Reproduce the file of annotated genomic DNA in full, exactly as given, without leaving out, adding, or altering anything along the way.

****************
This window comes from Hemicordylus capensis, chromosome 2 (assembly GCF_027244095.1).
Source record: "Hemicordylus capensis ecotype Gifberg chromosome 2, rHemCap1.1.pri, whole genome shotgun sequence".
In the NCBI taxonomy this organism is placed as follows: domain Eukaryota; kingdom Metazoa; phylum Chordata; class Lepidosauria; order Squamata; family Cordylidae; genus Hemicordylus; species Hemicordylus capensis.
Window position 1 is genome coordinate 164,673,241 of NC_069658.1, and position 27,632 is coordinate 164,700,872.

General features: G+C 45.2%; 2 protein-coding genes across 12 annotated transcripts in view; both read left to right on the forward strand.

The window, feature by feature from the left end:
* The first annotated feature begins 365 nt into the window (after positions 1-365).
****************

This window comes from Hemicordylus capensis, chromosome 2 (assembly GCF_027244095.1).
Source record: "Hemicordylus capensis ecotype Gifberg chromosome 2, rHemCap1.1.pri, whole genome shotgun sequence".
In the NCBI taxonomy this organism is placed as follows: domain Eukaryota; kingdom Metazoa; phylum Chordata; class Lepidosauria; order Squamata; family Cordylidae; genus Hemicordylus; species Hemicordylus capensis.
Window position 1 is genome coordinate 164,673,241 of NC_069658.1, and position 27,632 is coordinate 164,700,872.

General features: G+C 45.2%; 2 protein-coding genes across 12 annotated transcripts in view; both read left to right on the forward strand.

The window, feature by feature from the left end:
* The first annotated feature begins 365 nt into the window (after positions 1-365).